Another Canberra Foreshore? The West Basin Proposal
by The Editor
Last week to much fanfare, the ACT Chief Minister, Katy Gallagher, MLA and Deputy Chief Minister, Andrew Barr, MLA and Minister for Planning Simon Corbell, MLA (whew!) launched a new masterplan. This plan proposes a dramatic repositioning of the West Basin of Lake Burley Griffin, known as Acton Beach or ‘the-spot-where-the-Open-Air-Cinema-was-held’. It’s an intriguing concept, that simultaneously follows a precedent, but sets an entirely new standard.
So, what to make of all this?
The comments in this piece are largely in response to the flyover video of the proposal available on YouTube video below. As later discussed, there is little visual detail available via the ACT Government website.
Firstly, the idea of linking this part of the city is long overdue. Currently, the easiest way to access this area is to make your way through the western part of the city (largely deserted outside of business hours) between Rydges Lakeside and New Acton to a spindly pedestrian bridge that spans Parkes Way. Once this far, you are about two kilometres from anywhere, with the most interesting nearby location being located across a stretch of water.
There can be no better idea than limiting the impact of Parkes Way on the landscape. By sinking the flow-through arterial and building a small street for local traffic over the top, it becomes simple for pedestrians to move from the city to the lake. How this will tie in with future light rail routes to other centres should be intriguing, all though at the early stages it appears trams will run perpendicular to Parkes Way over Commonwealth Avenue Bridge.
The position of the new rectangular stadium seems sensible enough – Constitution Avenue was always intended to be a much more cosmopolitan precinct than the grotty collection of carparks it is today. Similarly, infill between London Circuit and Vernon Circle is long overdue. The carparks there are a wasted opportunity, although the idyllic proposal of ‘focussing on City Hill’ seems a bit far-fetched with three lanes of traffic and a tram running to and from the city centre.
The BIG Catch
Who wouldn’t love to see a large sweeping foreshore filled with boulevards making better use of the water? It’d be a difficult argument to prosecute.
What has us concerned is the inevitable selling of key parcels of land for residential developments as a financial offset. The risk here is great – think of Sydney’s ‘Toaster‘ as an example of how appallingly waterfronts can be wasted. Kingston Foreshore is bad enough – but this is much, much more risky.
The argument – as the presentation video suggests – for establishing six blocks of apartments on the west side of Parkes Way does not ‘tie the city to the lake’. If this was the case, there is an equally valid argument for bulldozing the back half of Commonwealth Park and enhancing the existing waterfront along Menzies Walk – overall a much cheaper option.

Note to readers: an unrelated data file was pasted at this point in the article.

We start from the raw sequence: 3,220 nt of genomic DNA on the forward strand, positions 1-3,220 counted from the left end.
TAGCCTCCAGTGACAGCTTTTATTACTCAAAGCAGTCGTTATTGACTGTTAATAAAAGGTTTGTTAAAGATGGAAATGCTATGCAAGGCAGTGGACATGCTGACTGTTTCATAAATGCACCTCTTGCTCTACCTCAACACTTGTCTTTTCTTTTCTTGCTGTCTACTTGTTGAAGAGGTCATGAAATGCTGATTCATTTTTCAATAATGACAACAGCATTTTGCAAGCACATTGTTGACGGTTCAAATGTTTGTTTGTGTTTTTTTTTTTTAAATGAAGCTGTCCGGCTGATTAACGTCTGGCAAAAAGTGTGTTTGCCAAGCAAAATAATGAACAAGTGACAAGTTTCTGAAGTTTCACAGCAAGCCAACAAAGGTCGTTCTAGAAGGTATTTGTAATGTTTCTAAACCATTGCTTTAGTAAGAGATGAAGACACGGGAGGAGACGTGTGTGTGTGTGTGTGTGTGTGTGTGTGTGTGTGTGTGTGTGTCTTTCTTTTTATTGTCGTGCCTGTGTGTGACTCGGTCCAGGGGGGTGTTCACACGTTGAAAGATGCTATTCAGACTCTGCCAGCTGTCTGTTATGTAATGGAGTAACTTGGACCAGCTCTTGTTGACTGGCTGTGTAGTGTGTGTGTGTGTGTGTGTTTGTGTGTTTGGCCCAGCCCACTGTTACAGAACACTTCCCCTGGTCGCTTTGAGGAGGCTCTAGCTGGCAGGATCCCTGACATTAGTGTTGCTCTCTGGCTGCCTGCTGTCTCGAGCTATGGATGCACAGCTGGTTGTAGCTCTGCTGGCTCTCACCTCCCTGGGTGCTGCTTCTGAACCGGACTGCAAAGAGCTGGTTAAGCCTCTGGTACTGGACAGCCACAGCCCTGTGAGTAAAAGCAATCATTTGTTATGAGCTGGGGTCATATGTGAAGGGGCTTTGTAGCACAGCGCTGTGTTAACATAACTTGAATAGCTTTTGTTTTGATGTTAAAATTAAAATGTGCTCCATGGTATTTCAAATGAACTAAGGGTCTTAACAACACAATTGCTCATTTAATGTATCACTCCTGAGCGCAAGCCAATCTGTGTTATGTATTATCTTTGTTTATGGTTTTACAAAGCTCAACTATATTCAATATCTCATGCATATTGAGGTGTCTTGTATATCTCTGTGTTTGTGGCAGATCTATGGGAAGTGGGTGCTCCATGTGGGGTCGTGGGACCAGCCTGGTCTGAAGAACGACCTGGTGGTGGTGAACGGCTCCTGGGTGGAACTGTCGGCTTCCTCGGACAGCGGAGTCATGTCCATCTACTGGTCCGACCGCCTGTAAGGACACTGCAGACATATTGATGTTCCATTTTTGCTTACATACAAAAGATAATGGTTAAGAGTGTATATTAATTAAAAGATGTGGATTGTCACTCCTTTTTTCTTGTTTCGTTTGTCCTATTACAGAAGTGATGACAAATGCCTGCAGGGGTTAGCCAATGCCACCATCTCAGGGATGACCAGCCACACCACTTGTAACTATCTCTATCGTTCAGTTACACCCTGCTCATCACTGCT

Rather, this sell-off will inevitably be used to fund the major works required.
The Canberran’s Plan
To protect the aesthetic values of a planned capital, we at The Canberran have a simple proposal. Prior to the sale of any new package of land for this project (both on Acton Beach and inside London Circuit) potential buyers must comply with the following:
- A design concept must be developed in consideration of the locale (such as the arts or law precinct).
- The bottom two floors of the structure must be available for commercial or community operations, with a green space in the centre (as indicated by the video) – perfect for restaurants, cafes etc.
- A fixed percentage of the price of the land package must be spent on public art for the site.
- This design must comply with a set of criteria specific to the City Plan
- The design will be subject to approval by an expert panel of internationally recognised Australian architects.
Only once this process has been completed will developers then be engaged in a bidding process for the land to implement their design. Strict penalties will be enforced for deviations from the original proposal.
Past experience proves the need for such strict design enforcement. Recent high-profile and large scale developments – such as our usual bugbears the Canberra Centre North Quarter, Sky Plaza in Woden and the Kingston Foreshore – provide highly visible examples of how planning in Canberra can go just so far awry.
Strangely, the City to the Lake page holds little in the way of images or plans. You need to go to a Facebook Page for that. So, if you start at the official City to the Lake page you must then click the link to The City Plan page. Once there, scroll to the bottom of the page for the diminutive Facebook logo. Yep – it’s that…um, easy.
Has all this got you intrigued as to how our city may look in the future – keeping in mind the Kingston Foreshore construction is now in its 16th year (and counting)? Here are some details on the public consultation process, which kicks off today (Wednesday 3 April 2013).
- The display will open on 3 April 2013 at Suite 1, 72 Northbourne Avenue, (south east corner Northbourne Avenue & Cooyong Street) from 3 April to 21 May 2013
- Public seminars will be held in the Theatrette at Canberra Museum and Gallery on the following dates:
- 4 April 2013 12.15pm-1.45pm
- 5 April 2013 4.15pm-5.45pm
- 8 April 2013 5.15pm-6.45pm
- 9 April 2013 12.15pm-1.45pm
- The consultation period closes on Tuesday 21 May 2013.
We’d love to hear what you think about this important proposal to redefine Canberra’s City. Do you consider it a modern interpretation to the Griffin Plan, or see it as needless infill on a key green-space. Send us your thoughts via the comments section below, and we’ll use them to provide a formal submission to the ACT Government in a couple of weeks.